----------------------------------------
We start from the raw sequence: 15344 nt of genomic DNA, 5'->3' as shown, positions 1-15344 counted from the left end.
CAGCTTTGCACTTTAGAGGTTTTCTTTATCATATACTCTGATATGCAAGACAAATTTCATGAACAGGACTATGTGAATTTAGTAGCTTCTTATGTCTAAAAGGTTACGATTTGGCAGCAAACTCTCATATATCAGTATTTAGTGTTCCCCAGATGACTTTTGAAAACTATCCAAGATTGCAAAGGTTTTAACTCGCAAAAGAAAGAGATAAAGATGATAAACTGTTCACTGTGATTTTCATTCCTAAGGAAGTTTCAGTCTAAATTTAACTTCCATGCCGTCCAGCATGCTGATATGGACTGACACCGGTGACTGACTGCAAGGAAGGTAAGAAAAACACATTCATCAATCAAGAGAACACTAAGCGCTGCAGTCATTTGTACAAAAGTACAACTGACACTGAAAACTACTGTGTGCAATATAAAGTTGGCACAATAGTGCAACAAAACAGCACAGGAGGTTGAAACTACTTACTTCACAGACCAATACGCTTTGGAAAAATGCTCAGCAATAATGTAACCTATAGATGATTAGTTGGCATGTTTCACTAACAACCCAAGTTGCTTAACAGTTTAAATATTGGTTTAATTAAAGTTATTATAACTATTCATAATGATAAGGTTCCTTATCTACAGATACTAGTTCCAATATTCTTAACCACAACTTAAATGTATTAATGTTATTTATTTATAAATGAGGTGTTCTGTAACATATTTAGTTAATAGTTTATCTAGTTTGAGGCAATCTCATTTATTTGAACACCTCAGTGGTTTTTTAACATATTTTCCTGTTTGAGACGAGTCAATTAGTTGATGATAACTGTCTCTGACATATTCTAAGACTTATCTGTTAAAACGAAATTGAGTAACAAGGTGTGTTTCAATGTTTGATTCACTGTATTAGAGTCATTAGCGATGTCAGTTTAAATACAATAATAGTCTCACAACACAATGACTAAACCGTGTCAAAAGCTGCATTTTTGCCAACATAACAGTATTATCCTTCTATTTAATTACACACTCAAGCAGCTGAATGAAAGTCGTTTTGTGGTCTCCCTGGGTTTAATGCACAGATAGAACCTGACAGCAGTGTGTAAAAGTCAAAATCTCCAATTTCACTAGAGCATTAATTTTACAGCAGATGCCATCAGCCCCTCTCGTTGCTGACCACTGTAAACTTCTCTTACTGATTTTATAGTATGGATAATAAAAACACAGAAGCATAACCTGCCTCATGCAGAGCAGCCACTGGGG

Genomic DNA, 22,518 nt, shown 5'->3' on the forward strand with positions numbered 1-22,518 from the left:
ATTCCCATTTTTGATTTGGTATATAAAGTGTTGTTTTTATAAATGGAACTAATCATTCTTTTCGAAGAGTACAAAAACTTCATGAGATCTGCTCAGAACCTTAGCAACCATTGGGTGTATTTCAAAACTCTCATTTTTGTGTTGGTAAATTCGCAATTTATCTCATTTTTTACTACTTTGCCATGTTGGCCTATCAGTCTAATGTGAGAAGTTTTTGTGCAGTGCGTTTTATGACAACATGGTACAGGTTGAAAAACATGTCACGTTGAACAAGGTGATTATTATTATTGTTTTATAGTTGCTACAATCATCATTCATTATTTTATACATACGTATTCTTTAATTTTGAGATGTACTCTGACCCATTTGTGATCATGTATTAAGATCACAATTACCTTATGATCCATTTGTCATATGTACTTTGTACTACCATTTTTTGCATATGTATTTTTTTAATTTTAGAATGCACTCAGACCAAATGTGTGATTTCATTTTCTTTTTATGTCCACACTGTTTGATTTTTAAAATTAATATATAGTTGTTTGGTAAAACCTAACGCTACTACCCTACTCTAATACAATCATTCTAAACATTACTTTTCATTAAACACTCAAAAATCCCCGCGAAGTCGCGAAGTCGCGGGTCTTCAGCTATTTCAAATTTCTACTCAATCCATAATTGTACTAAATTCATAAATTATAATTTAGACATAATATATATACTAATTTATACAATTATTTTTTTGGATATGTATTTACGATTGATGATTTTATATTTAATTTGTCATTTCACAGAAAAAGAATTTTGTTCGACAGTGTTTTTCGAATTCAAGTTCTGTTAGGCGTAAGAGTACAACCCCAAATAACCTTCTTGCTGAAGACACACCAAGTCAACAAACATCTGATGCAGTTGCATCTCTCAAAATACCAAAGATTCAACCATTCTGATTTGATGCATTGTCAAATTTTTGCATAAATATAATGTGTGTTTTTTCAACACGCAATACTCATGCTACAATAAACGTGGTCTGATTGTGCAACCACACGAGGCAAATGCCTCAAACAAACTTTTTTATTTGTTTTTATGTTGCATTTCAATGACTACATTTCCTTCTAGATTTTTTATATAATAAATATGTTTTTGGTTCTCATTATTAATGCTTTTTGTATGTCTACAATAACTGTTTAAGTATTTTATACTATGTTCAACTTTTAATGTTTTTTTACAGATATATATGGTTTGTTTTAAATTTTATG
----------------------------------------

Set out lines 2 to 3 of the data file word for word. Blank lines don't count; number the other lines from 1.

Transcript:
CAGCTTTGCACTTTAGAGGTTTTCTTTATCATATACTCTGATATGCAAGACAAATTTCATGAACAGGACTATGTGAATTTAGTAGCTTCTTATGTCTAAAAGGTTACGATTTGGCAGCAAACTCTCATATATCAGTATTTAGTGTTCCCCAGATGACTTTTGAAAACTATCCAAGATTGCAAAGGTTTTAACTCGCAAAAGAAAGAGATAAAGATGATAAACTGTTCACTGTGATTTTCATTCCTAAGGAAGTTTCAGTCTAAATTTAACTTCCATGCCGTCCAGCATGCTGATATGGACTGACACCGGTGACTGACTGCAAGGAAGGTAAGAAAAACACATTCATCAATCAAGAGAACACTAAGCGCTGCAGTCATTTGTACAAAAGTACAACTGACACTGAAAACTACTGTGTGCAATATAAAGTTGGCACAATAGTGCAACAAAACAGCACAGGAGGTTGAAACTACTTACTTCACAGACCAATACGCTTTGGAAAAATGCTCAGCAATAATGTAACCTATAGATGATTAGTTGGCATGTTTCACTAACAACCCAAGTTGCTTAACAGTTTAAATATTGGTTTAATTAAAGTTATTATAACTATTCATAATGATAAGGTTCCTTATCTACAGATACTAGTTCCAATATTCTTAACCACAACTTAAATGTATTAATGTTATTTATTTATAAATGAGGTGTTCTGTAACATATTTAGTTAATAGTTTATCTAGTTTGAGGCAATCTCATTTATTTGAACACCTCAGTGGTTTTTTAACATATTTTCCTGTTTGAGACGAGTCAATTAGTTGATGATAACTGTCTCTGACATATTCTAAGACTTATCTGTTAAAACGAAATTGAGTAACAAGGTGTGTTTCAATGTTTGATTCACTGTATTAGAGTCATTAGCGATGTCAGTTTAAATACAATAATAGTCTCACAACACAATGACTAAACCGTGTCAAAAGCTGCATTTTTGCCAACATAACAGTATTATCCTTCTATTTAATTACACACTCAAGCAGCTGAATGAAAGTCGTTTTGTGGTCTCCCTGGGTTTAATGCACAGATAGAACCTGACAGCAGTGTGTAAAAGTCAAAATCTCCAATTTCACTAGAGCATTAATTTTACAGCAGATGCCATCAGCCCCTCTCGTTGCTGACCACTGTAAACTTCTCTTACTGATTTTATAGTATGGATAATAAAAACACAGAAGCATAACCTGCCTCATGCAGAGCAGCCACTGGGG

Genomic DNA, 22,518 nt, shown 5'->3' on the forward strand with positions numbered 1-22,518 from the left: